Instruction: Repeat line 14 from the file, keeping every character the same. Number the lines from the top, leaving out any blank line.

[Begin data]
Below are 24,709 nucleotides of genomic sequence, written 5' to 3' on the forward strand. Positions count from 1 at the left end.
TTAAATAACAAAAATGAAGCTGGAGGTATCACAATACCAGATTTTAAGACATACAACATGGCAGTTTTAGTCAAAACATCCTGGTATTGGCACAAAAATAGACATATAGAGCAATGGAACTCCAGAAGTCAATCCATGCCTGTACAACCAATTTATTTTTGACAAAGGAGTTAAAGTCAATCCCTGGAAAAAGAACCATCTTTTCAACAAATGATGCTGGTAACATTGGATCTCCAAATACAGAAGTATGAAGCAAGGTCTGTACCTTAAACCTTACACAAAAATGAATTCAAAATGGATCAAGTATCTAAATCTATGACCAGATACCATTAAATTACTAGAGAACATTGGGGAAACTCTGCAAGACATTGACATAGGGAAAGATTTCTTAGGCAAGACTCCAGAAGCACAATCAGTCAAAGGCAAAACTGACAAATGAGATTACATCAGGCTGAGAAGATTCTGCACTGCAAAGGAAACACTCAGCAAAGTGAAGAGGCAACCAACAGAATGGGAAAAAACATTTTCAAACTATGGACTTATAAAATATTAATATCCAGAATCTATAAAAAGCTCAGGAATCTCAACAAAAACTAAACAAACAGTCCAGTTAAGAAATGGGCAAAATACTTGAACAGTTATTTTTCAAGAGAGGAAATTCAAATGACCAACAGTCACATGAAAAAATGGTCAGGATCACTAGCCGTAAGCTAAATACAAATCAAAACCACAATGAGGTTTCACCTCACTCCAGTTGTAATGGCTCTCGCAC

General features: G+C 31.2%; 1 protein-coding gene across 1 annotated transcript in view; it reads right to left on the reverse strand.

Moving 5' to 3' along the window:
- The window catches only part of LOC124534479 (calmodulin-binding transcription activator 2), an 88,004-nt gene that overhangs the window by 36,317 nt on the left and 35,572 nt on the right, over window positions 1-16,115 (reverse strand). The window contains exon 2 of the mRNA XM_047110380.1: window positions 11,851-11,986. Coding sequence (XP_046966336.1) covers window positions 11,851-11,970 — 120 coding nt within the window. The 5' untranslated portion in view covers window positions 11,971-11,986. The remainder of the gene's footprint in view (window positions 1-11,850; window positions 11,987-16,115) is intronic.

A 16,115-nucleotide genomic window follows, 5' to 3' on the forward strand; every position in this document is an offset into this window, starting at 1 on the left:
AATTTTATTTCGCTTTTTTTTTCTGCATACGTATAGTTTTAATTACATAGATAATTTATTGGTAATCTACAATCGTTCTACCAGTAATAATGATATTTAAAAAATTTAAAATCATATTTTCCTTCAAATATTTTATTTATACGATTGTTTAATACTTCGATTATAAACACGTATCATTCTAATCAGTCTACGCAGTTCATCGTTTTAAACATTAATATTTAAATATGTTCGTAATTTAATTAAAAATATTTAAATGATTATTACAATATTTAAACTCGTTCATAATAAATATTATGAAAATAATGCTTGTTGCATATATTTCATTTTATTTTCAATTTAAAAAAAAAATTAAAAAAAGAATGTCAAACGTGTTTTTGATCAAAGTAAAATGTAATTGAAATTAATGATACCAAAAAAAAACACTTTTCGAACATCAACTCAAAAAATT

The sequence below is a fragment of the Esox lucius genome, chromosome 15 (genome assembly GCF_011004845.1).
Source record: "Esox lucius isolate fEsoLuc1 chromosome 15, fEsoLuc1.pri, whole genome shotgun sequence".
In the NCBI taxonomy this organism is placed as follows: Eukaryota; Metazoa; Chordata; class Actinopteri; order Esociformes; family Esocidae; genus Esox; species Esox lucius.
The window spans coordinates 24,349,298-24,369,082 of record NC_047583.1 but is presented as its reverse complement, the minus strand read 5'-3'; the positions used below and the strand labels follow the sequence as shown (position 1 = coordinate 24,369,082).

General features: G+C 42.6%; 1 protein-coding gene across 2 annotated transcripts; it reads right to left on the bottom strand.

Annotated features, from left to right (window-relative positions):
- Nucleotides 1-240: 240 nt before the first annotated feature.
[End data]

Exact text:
- Nucleotides 1-240: 240 nt before the first annotated feature.